The passage we had for the Epistle to the Romans may seem rather disconcerting. Chapter 10 verses 8 and 9 reads: “If you confess with your lips that Jesus is Lord and believe in your heart that God raised him from the dead, you will be saved. For a person believes with their heart and so is justified, and confesses with their lips and so is saved.”
This could be taken to mean that all we have to do is to acknowledge that Jesus is, in some unspecified way, Lord and persuade ourselves to believe in the resurrection and all will be well–we will be okay with God. That sounds rather trite, but Paul is dealing with a basic Christian truth which is good to revisit from time to time.
Let us start with what Paul means by us acknowledging that ‘Jesus is Lord.’ As those two American theologians to whom we owe so much, Marcus Borg and Dominic Crossan, have made clear, by saying that ‘Jesus is Lord’ those early Christians were saying something very dangerous. They were saying Jesus is Lord and therefore Caesar is not. This was something that the Roman authorities might well, and sometimes did, decide was an act of treason. This was not something to do lightly, to which all those Christian martyrs of the early centuries bear witness.
A little later Paul sketches out some of the implications of acknowledging that ‘Jesus is Lord.’
“Do not be conformed to this world but to be transformed by the renewal of your mind, that you may prove what is the will of God, what is good and acceptable and perfect.”
A little later he gives an indication of what ‘good, acceptable and perfect’ means in practice. “Let love be genuine; hate what is evil, hold fast to what is good; love one another with brotherly affection; outdo one another in showing honour.… Contribute to the needs of the saints, practice hospitality.” (Romans 12:9, 10, 13)
So Paul is not talking about something which is merely formal or superficial when he talks about acknowledging that ‘Jesus is Lord.’ But such behaviour is based on, and is the consequence of, something much more profound, basic and life changing than just good living and good behaviour, important though that is.
The clue comes as the beginning of this morning’s reading: “Moses writes that the man who practices the righteousness which is based on the law shall live by it .” (10:5) By contrast for Paul what is absolutely central is that we do not have to earn our way into God’s favour by obeying rules, by obeying the Torah, the Jewish Law, good though it is in itself.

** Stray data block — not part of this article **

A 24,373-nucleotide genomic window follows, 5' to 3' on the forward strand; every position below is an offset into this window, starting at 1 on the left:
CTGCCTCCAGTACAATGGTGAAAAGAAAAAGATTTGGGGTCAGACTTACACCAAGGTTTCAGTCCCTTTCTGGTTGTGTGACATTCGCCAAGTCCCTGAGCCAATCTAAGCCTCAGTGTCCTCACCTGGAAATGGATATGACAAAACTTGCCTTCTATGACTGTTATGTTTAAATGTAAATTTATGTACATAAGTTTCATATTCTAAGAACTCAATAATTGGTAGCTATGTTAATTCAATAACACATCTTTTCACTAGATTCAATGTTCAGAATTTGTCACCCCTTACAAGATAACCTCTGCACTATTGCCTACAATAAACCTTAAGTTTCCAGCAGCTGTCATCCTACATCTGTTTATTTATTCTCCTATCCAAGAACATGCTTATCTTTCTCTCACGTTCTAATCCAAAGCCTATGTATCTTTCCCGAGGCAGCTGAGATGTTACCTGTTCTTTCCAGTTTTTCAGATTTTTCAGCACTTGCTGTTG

It is rather a matter of grace. We are redeemed, we are justified–that is put in a right relationship with God–by accepting that we are accepted by God in Christ just as we are now. We do not have to earn our way into God’s good books by being especially virtuous, or being concerned with human rights, or being socially active, or being concerned about the climate, or believing all the right things, or being theologically or politically sound, or anything else at all. These things may follow.
We just need to accept, and keep on accepting however often we fall flat on our faces, that we are accepted completely, utterly and totally as we are now by the amazing, unconditional love of God as shown in Christ, especially as shown on the cross, and proclaimed by the Resurrection, which showed that even death. could not defeat the power of God’s love.
It seems to me from his letters that Paul was a difficult and awkward man. But his life had been transformed from a desperate attempt to earn peace with God through a fanatical observance of the Jewish law (thus his persecution of Christians) until he was overwhelmed by the love and graciousness of God on the road to Damascus.
I think we can understand the full-bloodedness, the whole heartedness, of Paul’s central message if we think of being ‘justified by faith‘ as the way in which we are accepted unconditionally by God’s sheer grace and graciousness. It is sheer gift, sheer unearned, undeserved gracious gift. Once Paul had allowed himself to be swept up by the love and graciousness of God in Christ, he was able to escape from his desperate striving to earn justification through his fanatical observance of the law. He had tried that and it did not work. I am sure there are many Jews for whom their faith and the framework of the law does work.
However, Paul had grasped something vital which he was not going to let go. Whatever the route by which we come, at the centre lies the gracious gift of God’s love, and all we have to do to lay hold of it, and keep hold of it, is to accept,that we have been accepted, and keep on being accepted, by our loving Lord totally completely and unconditionally. Paul was not going to allow anyone to box in that amazing gift with man-made conditions.
I will finish with some verses from the end of Psalm 51 in Jim Cotter’s version.
Lord, you desire no animal sacrifices,
no formal gifts out of mere duty.
You do not delight in burnt offerings.
Nothing from our wealth can buy your favour.
The sacrifice for which you ask is a troubled spirit;
it is my pride that must yield.
My broken and contrite heart I bring,
so foolish, self-centred, and vain:
and yet it is all that I have.
Even this gift you will not despise,
for I hear again that you yearn for me,
with a love I can barely imagine.
I give you this day the whole of my being,
dependent as I am on the gift of your grace.
Free me from the desire to dominate,
that my giving may not overwhelm or appease.
May my heart be spontaneously generous,
spreading delight and mutual embrace.
Such is the way of the city of peace,
whose walls you call us to build.